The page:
This shutdown occurred when the Senate passed an appropriations bill in December that did not include funds for the wall, which conflicted with Trump’s plan to spend billions of federal dollars on a border wall between the United States and Mexico. He thus decided to veto all future bills that did not include border funds. The stalemate was set to rage on as a stopgap bill (which included the wall) could not get Senate support, but the bill without a wall would only get vetoed. Neither bill (with or without wall) could go through with this impasse. The Antideficiency Act is the legislation in play that keeps the government from using non-essential functions without funds allocated. As the stalemate caused the incompletion of the appropriations bills, this meant that the government had to ‘shutdown’. According to NPR, about a quarter of government employees had to work without pay, with 800,000 people in nine shutdown departments unable to work, subsequently halting their services. Estimates range that this shutdown has cost the American economy at least $11 million dollars.
Though Trump was not the only one involved in this appropriations bill and disagreement, he executively made the decision to take civil servants and their livelihoods hostage to get what he wanted when he continued to veto bills that otherwise would have passed without the wall. Senate Majority Leader Mitch McConnell also played his part as he blocked the Republican controlled senate from voting on a bill not approved by Trump; he chose not to override him when it was possible. This is disturbing and dastardly, as polls continue to show most citizens not wanting to waste billions of dollars on a wall at all. This shutdown is just another example of the way citizens have been at the mercy of the whims of an egotistical and erratic man. On February 15, if Donald Trump is still not satisfied, another shutdown or even a declaration of a national emergency will begin- if his threats hold any weight.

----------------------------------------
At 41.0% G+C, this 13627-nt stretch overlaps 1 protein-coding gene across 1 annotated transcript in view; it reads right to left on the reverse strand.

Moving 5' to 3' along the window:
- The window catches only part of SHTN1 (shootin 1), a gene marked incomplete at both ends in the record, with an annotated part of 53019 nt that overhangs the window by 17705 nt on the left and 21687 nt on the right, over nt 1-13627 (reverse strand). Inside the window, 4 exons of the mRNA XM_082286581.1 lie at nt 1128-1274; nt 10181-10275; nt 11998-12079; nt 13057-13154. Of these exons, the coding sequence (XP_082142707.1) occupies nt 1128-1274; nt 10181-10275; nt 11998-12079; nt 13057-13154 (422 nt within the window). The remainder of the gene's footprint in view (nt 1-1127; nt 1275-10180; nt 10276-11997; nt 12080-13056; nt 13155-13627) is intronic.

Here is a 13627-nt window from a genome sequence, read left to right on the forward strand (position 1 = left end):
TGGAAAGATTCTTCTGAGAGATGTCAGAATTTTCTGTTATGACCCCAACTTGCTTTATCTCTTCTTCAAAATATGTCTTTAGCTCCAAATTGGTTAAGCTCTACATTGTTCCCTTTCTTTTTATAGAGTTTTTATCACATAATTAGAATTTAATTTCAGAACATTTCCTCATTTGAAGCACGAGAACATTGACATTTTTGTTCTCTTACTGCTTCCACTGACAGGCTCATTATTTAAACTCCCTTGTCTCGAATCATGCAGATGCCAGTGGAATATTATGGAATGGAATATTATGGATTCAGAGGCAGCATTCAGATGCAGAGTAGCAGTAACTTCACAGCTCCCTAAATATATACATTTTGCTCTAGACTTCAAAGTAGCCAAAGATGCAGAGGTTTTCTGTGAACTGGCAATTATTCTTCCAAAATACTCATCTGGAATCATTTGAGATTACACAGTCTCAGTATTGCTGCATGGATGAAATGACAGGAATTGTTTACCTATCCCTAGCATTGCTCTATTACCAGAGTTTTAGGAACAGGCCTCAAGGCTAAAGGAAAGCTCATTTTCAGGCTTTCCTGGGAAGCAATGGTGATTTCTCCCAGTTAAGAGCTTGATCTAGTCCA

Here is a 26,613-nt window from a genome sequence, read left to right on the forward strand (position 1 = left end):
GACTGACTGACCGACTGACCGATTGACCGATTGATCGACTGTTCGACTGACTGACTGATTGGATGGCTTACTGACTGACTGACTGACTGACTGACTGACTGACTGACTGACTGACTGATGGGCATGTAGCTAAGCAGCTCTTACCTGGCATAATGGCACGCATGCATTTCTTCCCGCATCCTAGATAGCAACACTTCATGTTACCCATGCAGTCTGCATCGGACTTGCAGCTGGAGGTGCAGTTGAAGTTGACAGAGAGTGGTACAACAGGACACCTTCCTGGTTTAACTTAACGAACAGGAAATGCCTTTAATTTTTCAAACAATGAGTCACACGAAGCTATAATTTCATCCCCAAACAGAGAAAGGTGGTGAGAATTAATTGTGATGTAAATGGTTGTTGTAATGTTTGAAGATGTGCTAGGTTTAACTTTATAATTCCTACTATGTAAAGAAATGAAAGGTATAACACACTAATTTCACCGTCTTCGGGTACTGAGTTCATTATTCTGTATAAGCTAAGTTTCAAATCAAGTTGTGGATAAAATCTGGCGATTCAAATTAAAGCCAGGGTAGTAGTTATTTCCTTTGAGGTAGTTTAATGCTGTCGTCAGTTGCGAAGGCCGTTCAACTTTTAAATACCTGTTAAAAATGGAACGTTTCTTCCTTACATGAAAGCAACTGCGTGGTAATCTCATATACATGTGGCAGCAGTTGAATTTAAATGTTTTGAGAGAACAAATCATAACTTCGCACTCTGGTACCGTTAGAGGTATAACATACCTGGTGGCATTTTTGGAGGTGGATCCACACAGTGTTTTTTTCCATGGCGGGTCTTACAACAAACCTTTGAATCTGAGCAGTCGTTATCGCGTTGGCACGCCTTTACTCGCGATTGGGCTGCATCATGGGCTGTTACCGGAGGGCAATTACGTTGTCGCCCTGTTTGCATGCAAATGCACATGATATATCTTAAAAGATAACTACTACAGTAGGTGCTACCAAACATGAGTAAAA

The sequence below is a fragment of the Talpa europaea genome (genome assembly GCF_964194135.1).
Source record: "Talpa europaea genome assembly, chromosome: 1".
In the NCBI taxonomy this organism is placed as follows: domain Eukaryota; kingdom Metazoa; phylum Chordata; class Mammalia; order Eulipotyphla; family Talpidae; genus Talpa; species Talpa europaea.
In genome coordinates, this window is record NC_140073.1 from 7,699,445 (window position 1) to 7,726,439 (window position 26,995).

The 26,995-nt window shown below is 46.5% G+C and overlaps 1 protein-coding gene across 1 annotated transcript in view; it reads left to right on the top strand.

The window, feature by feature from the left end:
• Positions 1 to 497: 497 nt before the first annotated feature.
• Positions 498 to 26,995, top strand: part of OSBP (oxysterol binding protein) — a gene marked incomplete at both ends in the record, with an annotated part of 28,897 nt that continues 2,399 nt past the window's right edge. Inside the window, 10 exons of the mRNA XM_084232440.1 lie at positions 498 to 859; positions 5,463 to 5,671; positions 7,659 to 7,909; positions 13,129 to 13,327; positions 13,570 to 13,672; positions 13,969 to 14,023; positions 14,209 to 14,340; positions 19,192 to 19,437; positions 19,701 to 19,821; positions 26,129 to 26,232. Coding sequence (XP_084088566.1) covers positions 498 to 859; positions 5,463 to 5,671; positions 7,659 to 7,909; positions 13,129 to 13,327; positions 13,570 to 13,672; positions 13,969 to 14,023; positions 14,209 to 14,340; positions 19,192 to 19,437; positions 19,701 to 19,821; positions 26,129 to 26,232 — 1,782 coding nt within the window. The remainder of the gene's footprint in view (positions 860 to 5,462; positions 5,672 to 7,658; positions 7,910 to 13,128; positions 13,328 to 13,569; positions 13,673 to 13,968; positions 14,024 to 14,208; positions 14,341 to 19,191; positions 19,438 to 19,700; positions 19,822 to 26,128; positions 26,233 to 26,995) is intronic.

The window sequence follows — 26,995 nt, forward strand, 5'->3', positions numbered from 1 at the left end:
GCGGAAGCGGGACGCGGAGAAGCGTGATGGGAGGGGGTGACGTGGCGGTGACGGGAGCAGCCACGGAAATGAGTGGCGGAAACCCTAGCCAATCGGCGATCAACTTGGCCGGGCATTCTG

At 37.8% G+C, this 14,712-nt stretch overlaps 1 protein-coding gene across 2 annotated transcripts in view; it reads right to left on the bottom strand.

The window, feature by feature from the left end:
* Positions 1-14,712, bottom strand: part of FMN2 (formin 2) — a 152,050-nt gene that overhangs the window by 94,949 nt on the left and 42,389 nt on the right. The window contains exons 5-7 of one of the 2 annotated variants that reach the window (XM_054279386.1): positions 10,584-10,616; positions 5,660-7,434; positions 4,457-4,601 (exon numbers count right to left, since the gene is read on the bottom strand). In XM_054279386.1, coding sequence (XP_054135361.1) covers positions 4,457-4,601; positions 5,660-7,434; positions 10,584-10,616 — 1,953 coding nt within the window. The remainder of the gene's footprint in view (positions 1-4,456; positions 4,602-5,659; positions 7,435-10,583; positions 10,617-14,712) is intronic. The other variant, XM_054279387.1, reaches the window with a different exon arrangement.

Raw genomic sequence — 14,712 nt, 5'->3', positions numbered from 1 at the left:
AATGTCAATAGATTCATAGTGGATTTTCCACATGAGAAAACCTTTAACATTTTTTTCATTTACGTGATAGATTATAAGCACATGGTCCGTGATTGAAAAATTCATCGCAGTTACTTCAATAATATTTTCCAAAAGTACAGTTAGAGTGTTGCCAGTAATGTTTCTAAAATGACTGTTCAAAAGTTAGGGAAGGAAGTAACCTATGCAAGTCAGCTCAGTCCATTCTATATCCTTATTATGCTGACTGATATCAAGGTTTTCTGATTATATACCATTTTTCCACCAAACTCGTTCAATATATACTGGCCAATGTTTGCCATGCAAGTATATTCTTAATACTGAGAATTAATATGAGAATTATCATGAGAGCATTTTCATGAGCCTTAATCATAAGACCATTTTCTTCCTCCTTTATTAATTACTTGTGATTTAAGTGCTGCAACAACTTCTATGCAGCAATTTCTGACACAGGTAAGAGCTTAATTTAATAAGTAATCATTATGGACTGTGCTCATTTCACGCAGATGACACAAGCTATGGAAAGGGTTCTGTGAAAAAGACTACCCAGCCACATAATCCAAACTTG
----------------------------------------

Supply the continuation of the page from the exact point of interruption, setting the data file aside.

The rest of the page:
In political moments like this, I think it is important to acknowledge the other side of the concrete border wall, but this time I have had a hard time finding it. Trump deliberately fought an appropriations bill over a $5.7 billion dollar wall that is currently not in favor with his constituents. He knew every time he vetoed and raged on twitter, “BUILD THE WALL”, that neither the House or the Senate could possibly agree to lightly tack on a massive financial blunder like that; an impasse was impossible to avoid. A Reuters poll confirmed that 54% of Americans found Trump to blame for the shutdown, with 31% saying Democrats were to blame. Only 5% blamed Republicans, while 10% said they had no idea what caused the shutdown or could not place blame.
Whoever you want to blame, it is certain that shutdowns of this magnitude are not acceptable or normal. Unfortunately, this will not be the craziest scenario of 2019. More plans and radical ideas will be thrust down America’s throat and the global audience will continue to sigh and gawk. With appropriations bills and government shutdowns, the American citizens have very little to no control over what happens at this point. There will always continue to be another hostage crisis- until Trump is out of office.
Ivy Wade is a Masters’ Student in Literary Studies at the University of Amsterdam. The views expressed here are not necessarily those of The Amsterdammer.
- Columnist – Winter 2019